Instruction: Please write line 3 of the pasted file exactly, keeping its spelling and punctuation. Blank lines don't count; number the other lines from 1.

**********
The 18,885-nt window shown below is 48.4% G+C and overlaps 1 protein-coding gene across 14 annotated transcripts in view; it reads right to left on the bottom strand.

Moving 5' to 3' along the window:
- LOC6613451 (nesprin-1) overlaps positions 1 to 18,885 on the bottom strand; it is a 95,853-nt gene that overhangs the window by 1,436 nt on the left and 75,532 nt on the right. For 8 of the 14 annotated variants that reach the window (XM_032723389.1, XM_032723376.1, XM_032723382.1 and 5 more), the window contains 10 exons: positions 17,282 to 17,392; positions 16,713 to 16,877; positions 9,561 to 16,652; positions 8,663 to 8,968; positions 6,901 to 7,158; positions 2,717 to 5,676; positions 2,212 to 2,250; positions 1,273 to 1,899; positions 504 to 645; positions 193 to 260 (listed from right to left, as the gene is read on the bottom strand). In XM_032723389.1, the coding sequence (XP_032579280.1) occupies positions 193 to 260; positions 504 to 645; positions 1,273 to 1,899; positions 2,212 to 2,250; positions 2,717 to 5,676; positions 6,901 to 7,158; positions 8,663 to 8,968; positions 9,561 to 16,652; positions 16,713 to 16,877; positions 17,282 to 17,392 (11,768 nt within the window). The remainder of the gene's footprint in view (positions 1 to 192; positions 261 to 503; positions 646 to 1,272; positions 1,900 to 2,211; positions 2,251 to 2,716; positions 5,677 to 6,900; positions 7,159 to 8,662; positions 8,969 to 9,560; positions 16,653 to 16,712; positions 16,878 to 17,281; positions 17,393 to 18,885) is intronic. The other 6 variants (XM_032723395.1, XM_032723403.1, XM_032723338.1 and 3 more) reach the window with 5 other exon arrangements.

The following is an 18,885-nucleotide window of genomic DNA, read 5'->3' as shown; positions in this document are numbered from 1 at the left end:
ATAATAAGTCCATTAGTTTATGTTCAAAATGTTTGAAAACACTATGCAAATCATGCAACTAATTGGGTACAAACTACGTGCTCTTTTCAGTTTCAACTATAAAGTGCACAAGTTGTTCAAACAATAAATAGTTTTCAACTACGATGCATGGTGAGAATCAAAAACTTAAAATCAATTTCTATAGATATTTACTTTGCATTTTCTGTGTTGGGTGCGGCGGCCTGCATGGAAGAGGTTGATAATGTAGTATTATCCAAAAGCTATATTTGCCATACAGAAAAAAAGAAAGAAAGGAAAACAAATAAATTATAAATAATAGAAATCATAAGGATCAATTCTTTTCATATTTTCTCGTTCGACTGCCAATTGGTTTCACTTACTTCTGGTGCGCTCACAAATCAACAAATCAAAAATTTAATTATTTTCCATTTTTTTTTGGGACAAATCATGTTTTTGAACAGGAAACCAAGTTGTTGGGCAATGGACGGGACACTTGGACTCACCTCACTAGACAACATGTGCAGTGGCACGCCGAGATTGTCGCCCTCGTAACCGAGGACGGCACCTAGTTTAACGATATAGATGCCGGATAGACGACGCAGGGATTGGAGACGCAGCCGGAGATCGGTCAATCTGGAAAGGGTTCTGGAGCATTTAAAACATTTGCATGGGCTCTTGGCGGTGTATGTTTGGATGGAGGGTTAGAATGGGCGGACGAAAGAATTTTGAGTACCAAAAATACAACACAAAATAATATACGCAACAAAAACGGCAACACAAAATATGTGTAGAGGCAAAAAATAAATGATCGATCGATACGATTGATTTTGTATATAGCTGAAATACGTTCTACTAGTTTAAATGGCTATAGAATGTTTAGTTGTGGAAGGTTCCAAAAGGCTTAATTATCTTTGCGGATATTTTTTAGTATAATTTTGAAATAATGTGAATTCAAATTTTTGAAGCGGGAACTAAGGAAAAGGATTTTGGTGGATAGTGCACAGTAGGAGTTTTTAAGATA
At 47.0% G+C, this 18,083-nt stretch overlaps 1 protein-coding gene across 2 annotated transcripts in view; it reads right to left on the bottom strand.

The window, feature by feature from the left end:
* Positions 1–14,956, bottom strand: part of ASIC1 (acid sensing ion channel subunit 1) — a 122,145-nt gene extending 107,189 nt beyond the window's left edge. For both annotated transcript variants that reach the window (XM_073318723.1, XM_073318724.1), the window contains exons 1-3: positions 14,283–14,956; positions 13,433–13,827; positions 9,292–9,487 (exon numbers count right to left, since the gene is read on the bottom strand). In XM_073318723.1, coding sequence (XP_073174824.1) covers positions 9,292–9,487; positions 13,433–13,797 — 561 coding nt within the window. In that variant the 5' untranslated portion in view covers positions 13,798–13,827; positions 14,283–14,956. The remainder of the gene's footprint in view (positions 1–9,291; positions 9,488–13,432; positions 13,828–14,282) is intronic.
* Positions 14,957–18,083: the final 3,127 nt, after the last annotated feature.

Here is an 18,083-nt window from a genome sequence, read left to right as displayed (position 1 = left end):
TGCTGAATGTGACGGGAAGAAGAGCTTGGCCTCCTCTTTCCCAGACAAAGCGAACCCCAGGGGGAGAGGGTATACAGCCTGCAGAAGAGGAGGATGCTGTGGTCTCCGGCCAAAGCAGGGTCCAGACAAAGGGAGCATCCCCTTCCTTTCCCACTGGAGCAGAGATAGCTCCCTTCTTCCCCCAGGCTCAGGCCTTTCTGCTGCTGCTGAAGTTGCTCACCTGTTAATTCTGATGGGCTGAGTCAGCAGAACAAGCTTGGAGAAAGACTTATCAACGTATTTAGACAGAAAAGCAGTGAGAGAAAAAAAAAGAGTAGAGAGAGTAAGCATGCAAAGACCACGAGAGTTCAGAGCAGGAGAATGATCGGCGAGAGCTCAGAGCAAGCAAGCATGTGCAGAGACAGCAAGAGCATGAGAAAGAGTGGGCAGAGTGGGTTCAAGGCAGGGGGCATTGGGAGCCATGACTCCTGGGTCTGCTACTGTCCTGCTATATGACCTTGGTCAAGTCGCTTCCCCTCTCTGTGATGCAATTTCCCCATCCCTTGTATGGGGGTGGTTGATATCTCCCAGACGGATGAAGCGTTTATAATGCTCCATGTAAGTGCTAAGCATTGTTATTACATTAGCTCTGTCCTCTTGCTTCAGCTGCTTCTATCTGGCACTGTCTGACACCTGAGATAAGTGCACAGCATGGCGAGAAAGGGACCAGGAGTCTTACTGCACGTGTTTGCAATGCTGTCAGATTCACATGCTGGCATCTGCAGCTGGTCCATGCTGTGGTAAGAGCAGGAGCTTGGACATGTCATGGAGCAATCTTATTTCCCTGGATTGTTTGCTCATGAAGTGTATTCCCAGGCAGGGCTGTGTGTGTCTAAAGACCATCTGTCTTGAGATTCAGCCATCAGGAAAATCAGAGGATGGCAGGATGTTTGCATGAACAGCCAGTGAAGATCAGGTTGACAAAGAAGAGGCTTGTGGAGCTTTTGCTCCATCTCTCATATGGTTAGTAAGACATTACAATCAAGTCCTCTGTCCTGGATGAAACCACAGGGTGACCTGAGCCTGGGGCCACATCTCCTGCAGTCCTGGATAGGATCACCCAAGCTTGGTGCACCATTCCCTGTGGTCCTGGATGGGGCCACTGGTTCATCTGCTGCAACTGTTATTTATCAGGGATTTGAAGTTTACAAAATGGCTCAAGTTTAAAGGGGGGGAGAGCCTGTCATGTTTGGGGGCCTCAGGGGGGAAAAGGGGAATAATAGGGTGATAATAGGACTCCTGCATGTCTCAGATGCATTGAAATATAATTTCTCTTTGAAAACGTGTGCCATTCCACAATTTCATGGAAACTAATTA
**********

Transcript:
- LOC6613451 (nesprin-1) overlaps positions 1 to 18,885 on the bottom strand; it is a 95,853-nt gene that overhangs the window by 1,436 nt on the left and 75,532 nt on the right. For 8 of the 14 annotated variants that reach the window (XM_032723389.1, XM_032723376.1, XM_032723382.1 and 5 more), the window contains 10 exons: positions 17,282 to 17,392; positions 16,713 to 16,877; positions 9,561 to 16,652; positions 8,663 to 8,968; positions 6,901 to 7,158; positions 2,717 to 5,676; positions 2,212 to 2,250; positions 1,273 to 1,899; positions 504 to 645; positions 193 to 260 (listed from right to left, as the gene is read on the bottom strand). In XM_032723389.1, the coding sequence (XP_032579280.1) occupies positions 193 to 260; positions 504 to 645; positions 1,273 to 1,899; positions 2,212 to 2,250; positions 2,717 to 5,676; positions 6,901 to 7,158; positions 8,663 to 8,968; positions 9,561 to 16,652; positions 16,713 to 16,877; positions 17,282 to 17,392 (11,768 nt within the window). The remainder of the gene's footprint in view (positions 1 to 192; positions 261 to 503; positions 646 to 1,272; positions 1,900 to 2,211; positions 2,251 to 2,716; positions 5,677 to 6,900; positions 7,159 to 8,662; positions 8,969 to 9,560; positions 16,653 to 16,712; positions 16,878 to 17,281; positions 17,393 to 18,885) is intronic. The other 6 variants (XM_032723395.1, XM_032723403.1, XM_032723338.1 and 3 more) reach the window with 5 other exon arrangements.